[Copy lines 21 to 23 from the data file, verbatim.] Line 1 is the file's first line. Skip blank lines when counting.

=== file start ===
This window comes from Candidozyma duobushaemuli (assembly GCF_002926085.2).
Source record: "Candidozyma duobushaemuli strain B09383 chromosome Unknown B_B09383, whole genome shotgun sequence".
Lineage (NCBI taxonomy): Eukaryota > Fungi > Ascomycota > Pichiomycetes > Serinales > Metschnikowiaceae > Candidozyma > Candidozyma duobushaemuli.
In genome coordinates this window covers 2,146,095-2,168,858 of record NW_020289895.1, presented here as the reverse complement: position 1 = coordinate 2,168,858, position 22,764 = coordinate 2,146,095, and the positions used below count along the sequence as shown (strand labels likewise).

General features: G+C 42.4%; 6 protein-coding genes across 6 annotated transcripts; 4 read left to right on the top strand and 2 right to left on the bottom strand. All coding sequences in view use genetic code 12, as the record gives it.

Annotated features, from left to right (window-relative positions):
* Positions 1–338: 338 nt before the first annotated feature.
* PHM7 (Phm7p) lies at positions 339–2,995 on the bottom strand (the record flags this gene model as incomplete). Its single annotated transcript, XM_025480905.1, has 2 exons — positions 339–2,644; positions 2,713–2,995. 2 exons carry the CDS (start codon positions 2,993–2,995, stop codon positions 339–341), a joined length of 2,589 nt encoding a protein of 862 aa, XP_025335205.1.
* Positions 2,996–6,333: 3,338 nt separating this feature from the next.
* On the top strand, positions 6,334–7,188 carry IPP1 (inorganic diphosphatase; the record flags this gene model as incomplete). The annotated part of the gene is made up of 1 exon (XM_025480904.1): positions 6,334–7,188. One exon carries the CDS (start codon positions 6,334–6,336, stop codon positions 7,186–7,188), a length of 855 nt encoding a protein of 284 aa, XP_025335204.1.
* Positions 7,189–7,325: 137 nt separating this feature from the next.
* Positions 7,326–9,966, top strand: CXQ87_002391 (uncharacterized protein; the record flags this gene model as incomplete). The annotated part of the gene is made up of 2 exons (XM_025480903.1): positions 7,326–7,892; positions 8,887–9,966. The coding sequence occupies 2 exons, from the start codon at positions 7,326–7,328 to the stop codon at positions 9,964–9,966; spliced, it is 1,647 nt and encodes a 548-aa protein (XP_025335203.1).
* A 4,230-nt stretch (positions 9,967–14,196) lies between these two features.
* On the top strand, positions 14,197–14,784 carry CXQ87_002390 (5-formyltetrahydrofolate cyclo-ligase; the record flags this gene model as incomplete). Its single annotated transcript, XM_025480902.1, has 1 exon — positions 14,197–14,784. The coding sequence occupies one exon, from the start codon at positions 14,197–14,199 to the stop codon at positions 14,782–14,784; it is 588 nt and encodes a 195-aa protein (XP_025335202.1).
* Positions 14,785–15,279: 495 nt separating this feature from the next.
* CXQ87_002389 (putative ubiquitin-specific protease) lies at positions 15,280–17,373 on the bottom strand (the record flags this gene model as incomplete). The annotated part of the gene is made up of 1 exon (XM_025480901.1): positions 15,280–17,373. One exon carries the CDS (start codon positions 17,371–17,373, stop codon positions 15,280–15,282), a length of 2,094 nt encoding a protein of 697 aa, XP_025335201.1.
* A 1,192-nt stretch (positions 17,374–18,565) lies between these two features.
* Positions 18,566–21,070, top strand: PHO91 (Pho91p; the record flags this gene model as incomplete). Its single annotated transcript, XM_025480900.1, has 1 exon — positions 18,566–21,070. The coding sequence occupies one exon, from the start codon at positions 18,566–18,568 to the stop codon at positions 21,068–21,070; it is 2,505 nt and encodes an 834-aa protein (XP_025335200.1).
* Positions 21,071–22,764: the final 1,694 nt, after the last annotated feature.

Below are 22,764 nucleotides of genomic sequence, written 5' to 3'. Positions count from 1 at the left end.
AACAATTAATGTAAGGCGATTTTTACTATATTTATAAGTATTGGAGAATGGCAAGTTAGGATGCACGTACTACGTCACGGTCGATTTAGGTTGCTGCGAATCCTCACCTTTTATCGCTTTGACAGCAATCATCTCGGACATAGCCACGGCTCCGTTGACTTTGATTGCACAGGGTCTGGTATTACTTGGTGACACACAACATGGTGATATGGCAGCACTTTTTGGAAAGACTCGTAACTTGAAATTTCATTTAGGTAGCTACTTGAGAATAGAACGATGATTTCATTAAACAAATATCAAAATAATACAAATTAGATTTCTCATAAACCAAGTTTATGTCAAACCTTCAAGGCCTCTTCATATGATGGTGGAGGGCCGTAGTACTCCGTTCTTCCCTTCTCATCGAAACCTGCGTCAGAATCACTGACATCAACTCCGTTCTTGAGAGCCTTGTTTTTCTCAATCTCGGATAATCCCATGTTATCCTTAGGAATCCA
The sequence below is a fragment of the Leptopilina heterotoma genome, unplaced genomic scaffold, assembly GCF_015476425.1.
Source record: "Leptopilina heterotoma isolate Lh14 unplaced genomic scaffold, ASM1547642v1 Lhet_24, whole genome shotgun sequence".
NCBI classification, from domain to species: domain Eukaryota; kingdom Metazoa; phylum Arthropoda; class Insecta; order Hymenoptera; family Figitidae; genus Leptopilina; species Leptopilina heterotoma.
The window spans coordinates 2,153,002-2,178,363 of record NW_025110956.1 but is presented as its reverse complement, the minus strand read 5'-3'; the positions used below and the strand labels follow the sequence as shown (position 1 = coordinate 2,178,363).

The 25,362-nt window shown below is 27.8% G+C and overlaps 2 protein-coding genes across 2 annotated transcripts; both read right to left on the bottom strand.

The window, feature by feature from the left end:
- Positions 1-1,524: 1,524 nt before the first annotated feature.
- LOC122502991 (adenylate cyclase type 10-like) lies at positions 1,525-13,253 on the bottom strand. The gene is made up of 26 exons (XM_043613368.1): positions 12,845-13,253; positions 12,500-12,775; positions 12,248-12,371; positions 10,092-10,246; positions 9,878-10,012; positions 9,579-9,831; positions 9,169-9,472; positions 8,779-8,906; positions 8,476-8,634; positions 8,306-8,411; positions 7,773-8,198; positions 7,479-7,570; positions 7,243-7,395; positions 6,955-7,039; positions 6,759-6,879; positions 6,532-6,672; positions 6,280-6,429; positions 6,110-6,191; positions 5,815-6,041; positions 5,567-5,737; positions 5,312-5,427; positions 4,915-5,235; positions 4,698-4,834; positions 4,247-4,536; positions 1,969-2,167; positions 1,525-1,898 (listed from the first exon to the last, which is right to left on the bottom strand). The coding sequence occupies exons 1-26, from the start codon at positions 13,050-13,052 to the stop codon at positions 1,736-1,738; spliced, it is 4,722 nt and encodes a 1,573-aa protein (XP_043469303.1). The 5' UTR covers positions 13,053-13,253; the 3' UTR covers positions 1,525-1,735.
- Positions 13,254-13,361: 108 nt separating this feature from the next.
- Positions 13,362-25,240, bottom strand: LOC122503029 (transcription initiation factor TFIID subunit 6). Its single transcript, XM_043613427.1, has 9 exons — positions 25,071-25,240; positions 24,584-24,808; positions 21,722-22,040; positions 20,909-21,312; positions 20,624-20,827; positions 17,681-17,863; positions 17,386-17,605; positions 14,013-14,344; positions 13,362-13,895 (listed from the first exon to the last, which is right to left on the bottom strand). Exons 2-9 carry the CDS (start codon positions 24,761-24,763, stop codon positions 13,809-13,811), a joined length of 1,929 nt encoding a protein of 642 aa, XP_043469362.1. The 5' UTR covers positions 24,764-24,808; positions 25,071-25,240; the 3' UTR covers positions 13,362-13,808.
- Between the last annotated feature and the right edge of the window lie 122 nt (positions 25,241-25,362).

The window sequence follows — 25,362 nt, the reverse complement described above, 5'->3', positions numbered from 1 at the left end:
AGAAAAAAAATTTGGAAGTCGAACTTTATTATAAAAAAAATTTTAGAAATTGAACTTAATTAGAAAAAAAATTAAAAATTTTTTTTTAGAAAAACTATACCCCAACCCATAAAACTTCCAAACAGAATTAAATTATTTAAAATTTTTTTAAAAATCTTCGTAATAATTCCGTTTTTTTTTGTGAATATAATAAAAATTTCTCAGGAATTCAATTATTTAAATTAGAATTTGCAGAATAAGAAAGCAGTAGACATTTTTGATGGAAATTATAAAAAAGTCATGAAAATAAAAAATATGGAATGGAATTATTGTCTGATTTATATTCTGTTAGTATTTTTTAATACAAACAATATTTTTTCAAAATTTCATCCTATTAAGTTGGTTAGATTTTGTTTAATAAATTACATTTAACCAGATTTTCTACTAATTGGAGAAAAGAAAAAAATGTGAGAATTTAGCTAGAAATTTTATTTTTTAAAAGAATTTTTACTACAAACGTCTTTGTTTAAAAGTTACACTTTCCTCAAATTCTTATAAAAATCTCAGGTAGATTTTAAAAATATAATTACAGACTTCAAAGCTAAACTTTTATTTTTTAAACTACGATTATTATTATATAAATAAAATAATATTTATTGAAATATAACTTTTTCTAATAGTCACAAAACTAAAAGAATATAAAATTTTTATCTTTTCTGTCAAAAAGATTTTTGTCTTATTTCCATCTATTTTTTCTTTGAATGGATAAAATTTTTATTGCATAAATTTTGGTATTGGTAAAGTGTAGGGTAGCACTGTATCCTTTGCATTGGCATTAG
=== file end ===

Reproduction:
AACAATTAATGTAAGGCGATTTTTACTATATTTATAAGTATTGGAGAATGGCAAGTTAGGATGCACGTACTACGTCACGGTCGATTTAGGTTGCTGCGAATCCTCACCTTTTATCGCTTTGACAGCAATCATCTCGGACATAGCCACGGCTCCGTTGACTTTGATTGCACAGGGTCTGGTATTACTTGGTGACACACAACATGGTGATATGGCAGCACTTTTTGGAAAGACTCGTAACTTGAAATTTCATTTAGGTAGCTACTTGAGAATAGAACGATGATTTCATTAAACAAATATCAAAATAATACAAATTAGATTTCTCATAAACCAAGTTTATGTCAAACCTTCAAGGCCTCTTCATATGATGGTGGAGGGCCGTAGTACTCCGTTCTTCCCTTCTCATCGAAACCTGCGTCAGAATCACTGACATCAACTCCGTTCTTGAGAGCCTTGTTTTTCTCAATCTCGGATAATCCCATGTTATCCTTAGGAATCCA
The sequence below is a fragment of the Leptopilina heterotoma genome, unplaced genomic scaffold, assembly GCF_015476425.1.
Source record: "Leptopilina heterotoma isolate Lh14 unplaced genomic scaffold, ASM1547642v1 Lhet_24, whole genome shotgun sequence".